Review of Nonesuch River Brewing

The Maine Sunday Telegram has reviewed Nonesuch River Brewing in Scarborough giving it 3 stars.

Not all the beers are as impressive as the design, but if you visit, be sure to order a glass of brewer Michael Schuler’s toasty, low ABV stout; it’s a pleasing, dark little sipper. As for food, there are few standouts, but plenty of decent options on executive chef Jeff Gambardella’s menu, including a spicy Maine crab sandwich that features grilled mango and house-pickled jalapeños, and a lovely shaved asparagus salad with edamame, pistachios and crumbly goat cheese. Locals have already embraced Nonesuch as a community hot spot, and with a trio of co-owners who are eager to listen to their customers, I’m betting that things will only get better.

Allagash Brewing

Down East tells the story of Allagash Brewing and Rob Tod. The article is an assemblage of interviews with Tod, former and current employees, customers and leaders in the industry.

Top-secret ingredients and MacGyvered dairy equipment. Old world wisdom and cutting-edge tech. Hollywood celebrity and cult cachet. It’s all part of the long, heady history of the curious beer that put Maine suds on the map.

Restaurant Custom Coffee Blends

The Press Herald has published an article exploring how coffee roasters and restaurants work together to create custom coffee blends.

At least a dozen Portland-area restaurants have worked with local roasters to create their own coffee blends. Coming up with a custom blend is a little tricky, a mash-up of marketing and making something delicious. Restaurateurs want something complex and memorable that will make their brands linger in the minds of diners, yet the blend also must appeal to a variety of palates.

“There’s nothing more memorable than having a good cup of coffee and dessert,” O’Sullivan said. “That’s the end of your meal.”

Blue Spoon Changing Hands

Industry veteran Liz Koenigsberg and her husband chef Will Lavey are in the process of buying the Blue Spoon from founder David Iovino.
Koenigsberg shared that they were “drawn to the Blue Spoon for its intimate feel and smaller size as a neighborhood restaurant” which they are very familiar with having been regular customers at the Munjoy Hill restaurant for many years.
Their goal is to “preserve the reputation and following that David has built over the past several years but, add some of our own touches and style from years in the business” including Sunday brunch and extended dinner hours with the menu remaining focused on “local farm to table American bistro”.
Iovino opened the Blue Spoon in January 2004. The official transfer of ownership is scheduled to take place in August.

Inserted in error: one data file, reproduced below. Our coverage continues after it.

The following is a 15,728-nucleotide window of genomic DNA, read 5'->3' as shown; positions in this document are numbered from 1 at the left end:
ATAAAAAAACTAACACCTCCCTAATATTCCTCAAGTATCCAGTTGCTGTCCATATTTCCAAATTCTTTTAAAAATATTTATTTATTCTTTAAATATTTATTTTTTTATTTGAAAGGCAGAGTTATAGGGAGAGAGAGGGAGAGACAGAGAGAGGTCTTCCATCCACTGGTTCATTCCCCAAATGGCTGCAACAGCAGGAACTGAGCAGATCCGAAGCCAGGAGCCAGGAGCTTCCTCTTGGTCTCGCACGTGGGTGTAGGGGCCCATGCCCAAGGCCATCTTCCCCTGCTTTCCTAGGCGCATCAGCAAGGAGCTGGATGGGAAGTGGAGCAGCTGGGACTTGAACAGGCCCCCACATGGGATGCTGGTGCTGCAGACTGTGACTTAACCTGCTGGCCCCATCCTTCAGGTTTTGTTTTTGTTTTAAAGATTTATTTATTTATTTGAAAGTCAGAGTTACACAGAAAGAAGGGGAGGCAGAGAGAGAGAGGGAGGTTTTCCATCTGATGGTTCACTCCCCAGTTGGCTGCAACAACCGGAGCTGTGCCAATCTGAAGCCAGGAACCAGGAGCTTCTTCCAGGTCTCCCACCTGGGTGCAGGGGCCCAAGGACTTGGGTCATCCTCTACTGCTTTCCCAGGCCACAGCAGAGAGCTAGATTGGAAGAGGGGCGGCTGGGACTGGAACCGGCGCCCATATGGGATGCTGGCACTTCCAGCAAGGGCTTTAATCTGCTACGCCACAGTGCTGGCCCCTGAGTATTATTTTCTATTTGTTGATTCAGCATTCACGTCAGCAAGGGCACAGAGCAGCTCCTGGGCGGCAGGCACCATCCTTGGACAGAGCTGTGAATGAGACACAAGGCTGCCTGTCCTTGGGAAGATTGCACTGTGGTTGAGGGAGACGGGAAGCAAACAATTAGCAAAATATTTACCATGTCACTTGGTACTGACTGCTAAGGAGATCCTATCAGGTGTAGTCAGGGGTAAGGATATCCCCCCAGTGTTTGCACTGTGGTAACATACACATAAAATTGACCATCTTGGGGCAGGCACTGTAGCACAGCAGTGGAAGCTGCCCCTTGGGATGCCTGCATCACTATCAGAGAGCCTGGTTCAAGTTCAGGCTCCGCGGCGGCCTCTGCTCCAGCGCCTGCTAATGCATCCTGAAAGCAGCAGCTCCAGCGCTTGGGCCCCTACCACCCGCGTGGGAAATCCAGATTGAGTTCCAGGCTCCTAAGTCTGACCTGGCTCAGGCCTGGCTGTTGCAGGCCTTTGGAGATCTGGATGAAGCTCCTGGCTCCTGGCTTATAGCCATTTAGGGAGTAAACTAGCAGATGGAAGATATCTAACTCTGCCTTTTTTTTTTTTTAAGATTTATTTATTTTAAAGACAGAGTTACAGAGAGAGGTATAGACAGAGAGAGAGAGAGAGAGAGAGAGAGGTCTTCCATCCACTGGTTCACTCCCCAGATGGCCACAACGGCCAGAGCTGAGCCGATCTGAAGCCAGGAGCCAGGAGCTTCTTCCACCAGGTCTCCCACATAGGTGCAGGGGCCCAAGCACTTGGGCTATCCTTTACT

3 More Vendors At the Public Market House

Three new vendors are moving into the Public Market House:

  • Mr. Tuna is moving into a space on the first floor. Owner Jordan Rubin will be operating this space in addition two his two existing food carts.
  • Sichuan Kitchen is opening a 2nd location on the second floor of the Public Market House. They’ll be serving an abbreviated version of the menu from their restaurant in Congress Square.
  • A new business is called Totally Tubers is moving into a space on the second floor. The self-described potato bar will be serving “loaded potatoes and yams”.

Portland Wine Week Highlights

Portland Wine Week (website, facebook, instagram, twitter) kicks off today and the organizers and Portland restaurants have put together a really great schedule of events. It would be nearly impossible to go to every one of the 50+ wine dinners, signature events, tasting and seminars but you could have a lot of fun giving it a try.

I’ve looked over the full schedule and here are some of the highlights:

  • Opening Night Events – the Grand Wine Tasting at the Custom House, and Grand Cru Lounge at the Cumberland Club
  • Blind Tasting Seminar – taught by Master Sommelier Chris Tanghe
  • Tasting Contest at MJs – test your skill at blind tasting and identifying
  • Wine Passport – 25+ restaurant around town will have wine specials on the menu, get your passport stamped at least 10 to enter a drawing for a special dinner at the 2019 PWW
  • Tasting Seminar with Michael MadrigaleFood & Wine Sommelier of the Year, Michael Madrigale, will be leading a tasting on Expensive Wines and Their Designer Imposters
  • Women in Wine Panel – explores the growing leadership of women in the wine industry
  • Natural Wine Panel Discussion – moderated by Joe Appel, and including panelists Ned Swain, Alice Feiring and others
  • Wine Dinners – there are 12 different wine dinners taking place during PWW
  • Wild Beer/Wild Wine – “Set to a sound track of David Bowie, Tim from Oxbow and Ned Swain from Devenish will serve a flight of beers and wines, all fermented with wild yeasts, and discuss how much overlap there actually is between these fizzy, ambient, yeast-wild beverages.”
  • A Billecart-Salmon champagne brunch at Lolita
  • A grower champagne and caviar event at Central Provisions
  • Wine List Talk/Tasting/Exhibit –Maine-based rare book dealer and culinary historian by Don Lingren from Rabelais Books has put together an exhibit of wine lists from the past two centuries. He will be giving a talk on ‘what historical wine lists tell us about how wine marketing and wine drinking has changed over the decades”. Drifters will be pairing the talk with some wines “updated versions of historical wine list favorites”.
  • Closing Gala – a 5-course dinner with pairings prepared by some of Maine’s top chefs: Bowman Brown from Elda, Ilma Lopez from Chaval/Piccolo, Emil Rivera from Sur Lie, Courtney Loreg from Woodford F&B, Fred Eliot from Scales. Accompanied by “High-flying ‘cirque’ aerial performances”.

You can check out the full schedule online and also download this handy printable pocket guide to Portland Wine Week.